[2.2.1]How To Gracefully Shutdown an XML-RPC Server

Andrew Dalke adalke at mindspring.com
Sun Sep 28 03:49:40 CEST 2003


The Jetman:
> Thanx !  I *swear* I always spend at least a couple hours or so looking
> for stuf like this on my own !

The Python Cookbook is an impressive collection of tidbits.

> BTW, I haven't tried it, but I bet os._exit will fail just like
> sys.exit().

Unlikely.  sys.exit actually raises a Python exception,
SystemExit.  This is caught by the XMLPRC server
and converted into a message for the client.

(And this a reason you shouldn't use "except:" in
your code.  Though if you really need it, you should
consider
    except SystemExit:
        raise
    except:
        ...
)

os._exit uses the C function '_exit' which does an exit
right away, without doing the normal cleanups that
exit(3C) does.  It doesn't raise an exception and cannot
be overriden by other Python code.  (Unless os._exit
was replaced.)

>  Besides the reason for a graceful shutdown is more
> than cosmetic, since a forced shutdown (like a Ctrl-C) may occasionally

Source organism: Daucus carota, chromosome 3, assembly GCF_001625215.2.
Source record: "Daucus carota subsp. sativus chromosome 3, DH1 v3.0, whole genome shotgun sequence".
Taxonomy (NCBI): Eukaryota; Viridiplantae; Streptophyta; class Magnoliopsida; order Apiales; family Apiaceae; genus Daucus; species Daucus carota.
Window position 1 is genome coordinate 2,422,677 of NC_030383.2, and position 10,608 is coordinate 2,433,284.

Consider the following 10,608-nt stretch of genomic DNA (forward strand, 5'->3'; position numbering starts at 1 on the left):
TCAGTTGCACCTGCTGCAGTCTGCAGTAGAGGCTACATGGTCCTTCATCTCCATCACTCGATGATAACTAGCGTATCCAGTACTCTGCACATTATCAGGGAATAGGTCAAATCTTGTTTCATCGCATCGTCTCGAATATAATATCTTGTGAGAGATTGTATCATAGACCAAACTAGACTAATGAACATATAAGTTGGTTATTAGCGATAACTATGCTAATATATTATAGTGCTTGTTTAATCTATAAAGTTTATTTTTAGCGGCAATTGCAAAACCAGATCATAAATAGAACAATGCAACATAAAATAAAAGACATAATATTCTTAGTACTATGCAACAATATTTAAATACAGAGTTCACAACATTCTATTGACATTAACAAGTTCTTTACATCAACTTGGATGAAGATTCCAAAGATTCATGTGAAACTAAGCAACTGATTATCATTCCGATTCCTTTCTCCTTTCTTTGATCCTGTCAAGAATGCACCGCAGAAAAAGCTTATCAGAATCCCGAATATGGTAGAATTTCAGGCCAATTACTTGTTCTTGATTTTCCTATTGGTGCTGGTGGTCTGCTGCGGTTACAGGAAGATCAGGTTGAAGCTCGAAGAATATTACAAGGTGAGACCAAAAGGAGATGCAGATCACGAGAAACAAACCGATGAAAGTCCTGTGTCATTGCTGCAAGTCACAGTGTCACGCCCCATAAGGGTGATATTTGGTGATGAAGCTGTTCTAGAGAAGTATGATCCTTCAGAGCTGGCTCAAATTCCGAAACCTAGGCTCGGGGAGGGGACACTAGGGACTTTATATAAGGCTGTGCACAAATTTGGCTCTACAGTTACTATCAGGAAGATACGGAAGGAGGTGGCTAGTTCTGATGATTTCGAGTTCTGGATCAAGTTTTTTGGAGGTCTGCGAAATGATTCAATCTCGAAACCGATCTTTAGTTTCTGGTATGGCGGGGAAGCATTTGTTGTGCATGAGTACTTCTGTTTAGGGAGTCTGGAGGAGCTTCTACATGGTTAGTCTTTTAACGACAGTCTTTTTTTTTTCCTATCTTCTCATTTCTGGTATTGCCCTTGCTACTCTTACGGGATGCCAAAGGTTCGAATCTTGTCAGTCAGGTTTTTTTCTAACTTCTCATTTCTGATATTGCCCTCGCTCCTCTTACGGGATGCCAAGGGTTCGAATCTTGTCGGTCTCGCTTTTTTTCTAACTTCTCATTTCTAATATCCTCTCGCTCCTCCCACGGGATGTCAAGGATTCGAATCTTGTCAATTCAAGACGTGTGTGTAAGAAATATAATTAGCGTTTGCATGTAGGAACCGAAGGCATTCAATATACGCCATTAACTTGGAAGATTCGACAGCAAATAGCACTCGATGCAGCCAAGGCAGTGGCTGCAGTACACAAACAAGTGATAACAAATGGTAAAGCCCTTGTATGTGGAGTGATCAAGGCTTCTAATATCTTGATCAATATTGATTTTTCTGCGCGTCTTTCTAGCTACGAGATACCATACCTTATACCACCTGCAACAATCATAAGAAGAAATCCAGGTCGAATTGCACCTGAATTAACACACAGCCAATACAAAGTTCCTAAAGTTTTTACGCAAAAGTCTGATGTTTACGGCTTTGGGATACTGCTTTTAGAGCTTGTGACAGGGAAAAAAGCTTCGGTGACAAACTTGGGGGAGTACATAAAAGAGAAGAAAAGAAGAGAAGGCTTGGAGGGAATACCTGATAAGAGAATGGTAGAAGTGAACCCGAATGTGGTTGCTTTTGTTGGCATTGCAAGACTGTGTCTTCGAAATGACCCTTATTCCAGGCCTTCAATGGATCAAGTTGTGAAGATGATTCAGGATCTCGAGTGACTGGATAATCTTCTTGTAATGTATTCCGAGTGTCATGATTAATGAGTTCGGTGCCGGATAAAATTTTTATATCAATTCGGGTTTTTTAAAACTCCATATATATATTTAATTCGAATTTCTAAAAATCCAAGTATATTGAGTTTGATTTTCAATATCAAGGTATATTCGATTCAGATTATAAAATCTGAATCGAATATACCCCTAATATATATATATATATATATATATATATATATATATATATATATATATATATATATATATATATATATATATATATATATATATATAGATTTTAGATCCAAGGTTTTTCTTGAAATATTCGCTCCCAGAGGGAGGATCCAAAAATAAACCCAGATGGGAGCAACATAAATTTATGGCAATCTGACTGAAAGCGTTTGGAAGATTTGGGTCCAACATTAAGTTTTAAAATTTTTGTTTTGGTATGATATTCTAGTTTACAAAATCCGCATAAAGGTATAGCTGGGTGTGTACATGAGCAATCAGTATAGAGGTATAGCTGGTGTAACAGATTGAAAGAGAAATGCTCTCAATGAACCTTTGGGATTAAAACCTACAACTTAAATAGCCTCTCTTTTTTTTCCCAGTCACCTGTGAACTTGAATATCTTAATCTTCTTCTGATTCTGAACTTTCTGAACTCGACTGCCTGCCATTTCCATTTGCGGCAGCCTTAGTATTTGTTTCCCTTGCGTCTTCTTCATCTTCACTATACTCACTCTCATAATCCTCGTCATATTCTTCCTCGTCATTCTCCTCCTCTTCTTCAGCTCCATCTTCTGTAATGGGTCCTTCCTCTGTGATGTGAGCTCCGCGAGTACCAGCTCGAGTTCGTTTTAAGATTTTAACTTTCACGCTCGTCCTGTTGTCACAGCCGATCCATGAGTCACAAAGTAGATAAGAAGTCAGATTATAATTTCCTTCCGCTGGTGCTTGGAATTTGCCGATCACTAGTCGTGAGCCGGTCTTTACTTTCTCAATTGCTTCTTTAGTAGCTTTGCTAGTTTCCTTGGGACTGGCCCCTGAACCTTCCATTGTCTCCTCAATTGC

> leave the sockets allocated (which *has* happened.)

Let me guess, you quit a server program then restarted
it only to get a "cannot rebind to port" error message?

Ctrl-C raises a KeyboardInterrupt exception and its
effect should be the same as SystemExit, except for a
couple very minor issues.  It isn't the same as using
os._exit.

What you're seeing is a consequence of the code
not properly handling its network resources.  Eg,
it could register an atexit handler which forces
shut all open sockets.

See
http://www.manualy.sk/sock-faq/unix-socket-faq-2.html#time_wait
for a description of what's happening at the TCP level.

Even when that happens, it doesn't "leave the socket
[permanently] allocated" in the system level.  If you
wait long enough, the system should release the port.

                    Andrew
                    dalke at dalkescientific.com






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